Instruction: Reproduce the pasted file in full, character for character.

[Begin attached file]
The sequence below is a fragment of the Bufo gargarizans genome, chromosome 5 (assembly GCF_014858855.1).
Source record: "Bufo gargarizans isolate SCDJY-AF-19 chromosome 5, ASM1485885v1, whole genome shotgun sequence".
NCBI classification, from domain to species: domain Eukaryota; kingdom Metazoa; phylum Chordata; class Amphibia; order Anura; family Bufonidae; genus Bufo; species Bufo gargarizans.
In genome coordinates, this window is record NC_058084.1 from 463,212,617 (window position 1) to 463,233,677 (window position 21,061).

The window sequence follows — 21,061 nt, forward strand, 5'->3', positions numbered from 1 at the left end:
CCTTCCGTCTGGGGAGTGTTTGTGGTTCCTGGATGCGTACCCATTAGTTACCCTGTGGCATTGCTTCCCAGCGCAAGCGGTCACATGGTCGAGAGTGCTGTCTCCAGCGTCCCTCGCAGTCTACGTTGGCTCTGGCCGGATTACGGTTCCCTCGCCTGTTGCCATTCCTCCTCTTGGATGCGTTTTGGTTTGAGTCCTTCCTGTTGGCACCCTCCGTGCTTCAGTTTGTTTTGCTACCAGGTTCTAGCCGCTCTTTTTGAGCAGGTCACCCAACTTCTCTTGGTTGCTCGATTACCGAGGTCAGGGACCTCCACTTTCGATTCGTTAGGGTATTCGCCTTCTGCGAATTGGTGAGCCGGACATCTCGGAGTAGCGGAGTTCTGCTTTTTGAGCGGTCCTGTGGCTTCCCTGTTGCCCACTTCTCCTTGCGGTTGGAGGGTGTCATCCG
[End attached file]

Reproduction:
The sequence below is a fragment of the Bufo gargarizans genome, chromosome 5 (assembly GCF_014858855.1).
Source record: "Bufo gargarizans isolate SCDJY-AF-19 chromosome 5, ASM1485885v1, whole genome shotgun sequence".
NCBI classification, from domain to species: domain Eukaryota; kingdom Metazoa; phylum Chordata; class Amphibia; order Anura; family Bufonidae; genus Bufo; species Bufo gargarizans.
In genome coordinates, this window is record NC_058084.1 from 463,212,617 (window position 1) to 463,233,677 (window position 21,061).

The window sequence follows — 21,061 nt, forward strand, 5'->3', positions numbered from 1 at the left end:
CCTTCCGTCTGGGGAGTGTTTGTGGTTCCTGGATGCGTACCCATTAGTTACCCTGTGGCATTGCTTCCCAGCGCAAGCGGTCACATGGTCGAGAGTGCTGTCTCCAGCGTCCCTCGCAGTCTACGTTGGCTCTGGCCGGATTACGGTTCCCTCGCCTGTTGCCATTCCTCCTCTTGGATGCGTTTTGGTTTGAGTCCTTCCTGTTGGCACCCTCCGTGCTTCAGTTTGTTTTGCTACCAGGTTCTAGCCGCTCTTTTTGAGCAGGTCACCCAACTTCTCTTGGTTGCTCGATTACCGAGGTCAGGGACCTCCACTTTCGATTCGTTAGGGTATTCGCCTTCTGCGAATTGGTGAGCCGGACATCTCGGAGTAGCGGAGTTCTGCTTTTTGAGCGGTCCTGTGGCTTCCCTGTTGCCCACTTCTCCTTGCGGTTGGAGGGTGTCATCCG